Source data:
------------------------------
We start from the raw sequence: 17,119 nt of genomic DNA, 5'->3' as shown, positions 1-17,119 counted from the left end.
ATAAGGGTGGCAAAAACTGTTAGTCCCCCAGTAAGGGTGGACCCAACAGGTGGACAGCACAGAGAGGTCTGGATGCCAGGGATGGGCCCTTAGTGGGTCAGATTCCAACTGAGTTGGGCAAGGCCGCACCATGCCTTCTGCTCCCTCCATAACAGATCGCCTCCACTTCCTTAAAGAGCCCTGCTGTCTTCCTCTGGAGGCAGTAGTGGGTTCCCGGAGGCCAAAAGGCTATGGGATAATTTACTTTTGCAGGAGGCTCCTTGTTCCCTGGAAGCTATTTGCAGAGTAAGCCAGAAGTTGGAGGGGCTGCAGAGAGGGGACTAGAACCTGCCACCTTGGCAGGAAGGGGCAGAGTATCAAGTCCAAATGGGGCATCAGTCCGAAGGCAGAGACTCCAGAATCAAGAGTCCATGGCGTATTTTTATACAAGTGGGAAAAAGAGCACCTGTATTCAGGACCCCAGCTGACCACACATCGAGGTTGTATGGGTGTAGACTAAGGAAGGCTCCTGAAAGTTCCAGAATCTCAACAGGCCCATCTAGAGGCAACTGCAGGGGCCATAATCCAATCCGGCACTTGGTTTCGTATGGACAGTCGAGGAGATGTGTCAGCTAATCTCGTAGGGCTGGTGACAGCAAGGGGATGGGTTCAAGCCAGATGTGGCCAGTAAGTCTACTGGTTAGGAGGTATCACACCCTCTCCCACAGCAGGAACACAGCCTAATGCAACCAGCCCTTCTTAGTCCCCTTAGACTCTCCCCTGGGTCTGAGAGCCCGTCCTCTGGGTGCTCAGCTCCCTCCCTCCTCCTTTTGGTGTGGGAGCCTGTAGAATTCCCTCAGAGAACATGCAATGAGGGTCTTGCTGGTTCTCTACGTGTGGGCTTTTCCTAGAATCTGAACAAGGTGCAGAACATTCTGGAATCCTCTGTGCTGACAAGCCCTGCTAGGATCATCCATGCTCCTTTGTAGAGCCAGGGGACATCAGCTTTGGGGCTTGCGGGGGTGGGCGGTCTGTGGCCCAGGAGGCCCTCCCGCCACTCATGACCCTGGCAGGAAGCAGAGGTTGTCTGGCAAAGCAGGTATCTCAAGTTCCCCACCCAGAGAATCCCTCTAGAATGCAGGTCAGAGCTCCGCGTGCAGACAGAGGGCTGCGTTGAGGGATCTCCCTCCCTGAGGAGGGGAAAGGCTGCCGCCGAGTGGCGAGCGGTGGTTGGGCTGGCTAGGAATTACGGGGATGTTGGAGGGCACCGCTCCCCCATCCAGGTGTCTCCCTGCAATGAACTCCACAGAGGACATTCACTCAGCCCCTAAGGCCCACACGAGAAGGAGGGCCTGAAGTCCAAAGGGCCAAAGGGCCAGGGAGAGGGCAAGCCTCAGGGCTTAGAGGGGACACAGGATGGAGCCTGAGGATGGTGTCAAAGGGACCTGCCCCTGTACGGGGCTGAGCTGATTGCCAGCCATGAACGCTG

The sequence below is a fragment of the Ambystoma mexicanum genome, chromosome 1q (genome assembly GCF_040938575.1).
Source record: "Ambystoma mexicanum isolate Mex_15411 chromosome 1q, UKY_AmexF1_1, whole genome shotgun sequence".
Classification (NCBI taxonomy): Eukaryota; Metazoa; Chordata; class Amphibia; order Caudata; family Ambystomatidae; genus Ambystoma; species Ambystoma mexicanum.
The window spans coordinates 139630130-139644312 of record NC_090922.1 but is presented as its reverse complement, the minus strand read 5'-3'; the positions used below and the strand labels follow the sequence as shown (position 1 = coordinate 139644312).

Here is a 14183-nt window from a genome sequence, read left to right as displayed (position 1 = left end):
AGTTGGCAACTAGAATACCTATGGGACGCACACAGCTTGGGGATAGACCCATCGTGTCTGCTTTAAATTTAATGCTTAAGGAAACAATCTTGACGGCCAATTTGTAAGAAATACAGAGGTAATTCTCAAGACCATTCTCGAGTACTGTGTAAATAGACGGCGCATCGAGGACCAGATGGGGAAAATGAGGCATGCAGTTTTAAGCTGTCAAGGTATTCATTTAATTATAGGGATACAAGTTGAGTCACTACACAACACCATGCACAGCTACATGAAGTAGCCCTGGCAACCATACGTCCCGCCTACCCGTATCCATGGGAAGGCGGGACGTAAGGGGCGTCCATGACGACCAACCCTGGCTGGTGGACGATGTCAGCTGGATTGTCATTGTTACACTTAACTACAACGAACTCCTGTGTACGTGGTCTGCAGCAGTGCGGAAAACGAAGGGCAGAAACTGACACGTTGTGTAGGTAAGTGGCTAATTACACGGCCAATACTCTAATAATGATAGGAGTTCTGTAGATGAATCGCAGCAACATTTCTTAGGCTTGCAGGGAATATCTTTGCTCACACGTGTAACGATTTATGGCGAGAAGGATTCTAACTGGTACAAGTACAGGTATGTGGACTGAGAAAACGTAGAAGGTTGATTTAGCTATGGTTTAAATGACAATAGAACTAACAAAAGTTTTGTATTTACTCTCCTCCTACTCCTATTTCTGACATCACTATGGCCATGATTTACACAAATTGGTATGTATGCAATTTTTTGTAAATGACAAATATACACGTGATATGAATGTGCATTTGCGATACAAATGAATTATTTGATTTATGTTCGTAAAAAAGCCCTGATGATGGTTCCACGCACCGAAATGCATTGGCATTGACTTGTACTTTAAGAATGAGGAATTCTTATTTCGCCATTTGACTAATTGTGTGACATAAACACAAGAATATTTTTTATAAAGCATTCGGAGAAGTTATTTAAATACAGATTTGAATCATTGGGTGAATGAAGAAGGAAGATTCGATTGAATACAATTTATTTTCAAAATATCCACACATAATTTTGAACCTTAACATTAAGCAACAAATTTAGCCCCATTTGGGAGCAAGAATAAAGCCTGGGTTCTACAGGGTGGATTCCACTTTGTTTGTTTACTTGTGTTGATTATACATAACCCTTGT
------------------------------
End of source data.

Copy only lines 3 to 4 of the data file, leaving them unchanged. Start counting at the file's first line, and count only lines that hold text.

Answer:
The sequence below is a fragment of the Ambystoma mexicanum genome, chromosome 1q (genome assembly GCF_040938575.1).
Source record: "Ambystoma mexicanum isolate Mex_15411 chromosome 1q, UKY_AmexF1_1, whole genome shotgun sequence".